This is what makes think that. This guy is a father son operation. The outside unit is on the west end of the house, there are tall shrubs between the unit and the front wall of the house. I have a welded wire fence around the shrubs, from the corner of the house around the shrubs and back to the house. The fence is to keep the deer away from the shrubs. The outside unit sits just outside the fence where the fence returns to the house. At the far end of the shrubs there are tall weeds and blackberry bushes that makes it hard to access the unit at night from the west end. When the AC guy comes out he goes around the east end of the
    house to the unit, and returns the same way. The last time the dad came out (the son has never been there) was on a Monday. Tuesday morning I was at the corner of the house where the fence starts. The fence was pulled back away from the house so a man could get through. A deer could not do that, they would not do that in the summer when there is plenty of forage in the surrounding wild. I live on a very quite road, no traffic at late night unless someone is up to no good. I feel the dad sent his son out to do the deed, the dad would have came in the way he always did. That is why I feel there is no leak. I have just made something to lock access to the valves on the outside unit.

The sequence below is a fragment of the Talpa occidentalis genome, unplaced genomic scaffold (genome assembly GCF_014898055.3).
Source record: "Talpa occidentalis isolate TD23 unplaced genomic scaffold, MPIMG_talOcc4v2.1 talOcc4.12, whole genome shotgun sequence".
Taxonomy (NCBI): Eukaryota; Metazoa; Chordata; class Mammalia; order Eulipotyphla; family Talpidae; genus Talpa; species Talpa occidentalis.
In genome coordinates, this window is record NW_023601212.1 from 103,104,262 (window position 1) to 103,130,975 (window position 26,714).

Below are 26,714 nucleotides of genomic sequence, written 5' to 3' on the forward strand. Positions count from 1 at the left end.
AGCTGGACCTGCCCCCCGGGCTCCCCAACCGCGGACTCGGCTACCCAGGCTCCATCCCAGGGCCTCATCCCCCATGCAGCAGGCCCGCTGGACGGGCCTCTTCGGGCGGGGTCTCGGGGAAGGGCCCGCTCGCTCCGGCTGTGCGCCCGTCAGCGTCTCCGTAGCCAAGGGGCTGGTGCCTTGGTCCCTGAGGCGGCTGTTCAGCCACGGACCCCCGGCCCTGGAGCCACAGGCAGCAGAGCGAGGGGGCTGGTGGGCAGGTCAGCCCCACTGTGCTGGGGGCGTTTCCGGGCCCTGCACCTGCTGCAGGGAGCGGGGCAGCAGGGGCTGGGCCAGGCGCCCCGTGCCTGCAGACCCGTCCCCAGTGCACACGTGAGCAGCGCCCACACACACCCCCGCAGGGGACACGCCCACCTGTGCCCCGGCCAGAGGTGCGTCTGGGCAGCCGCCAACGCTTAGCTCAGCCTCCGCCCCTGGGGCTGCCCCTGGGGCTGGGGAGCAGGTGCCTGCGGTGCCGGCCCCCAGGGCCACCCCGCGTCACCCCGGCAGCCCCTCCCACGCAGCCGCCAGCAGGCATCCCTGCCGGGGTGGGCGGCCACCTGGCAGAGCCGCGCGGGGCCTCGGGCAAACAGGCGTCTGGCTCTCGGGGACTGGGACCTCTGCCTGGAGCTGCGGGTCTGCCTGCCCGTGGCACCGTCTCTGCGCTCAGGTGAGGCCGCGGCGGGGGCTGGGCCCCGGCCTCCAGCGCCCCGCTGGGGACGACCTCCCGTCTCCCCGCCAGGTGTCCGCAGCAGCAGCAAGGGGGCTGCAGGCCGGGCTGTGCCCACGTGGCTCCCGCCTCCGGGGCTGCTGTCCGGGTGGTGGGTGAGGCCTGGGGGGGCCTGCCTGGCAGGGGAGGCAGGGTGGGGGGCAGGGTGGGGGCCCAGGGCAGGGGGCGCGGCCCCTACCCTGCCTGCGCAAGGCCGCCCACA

• JUGHNE
    JUGHNE Member Posts: 9,822
    IMO, if an HVAC guy is dishonest enough to steal R-22 at night he isn't too bright.
    If he wanted to get ahead dishonestly he could install, for many customers, 1 lb of R-22 and charge for 2 lbs.
    Who would ever know?

    Also when 410 first came out there was probably some skeptics who were leery of a new gas.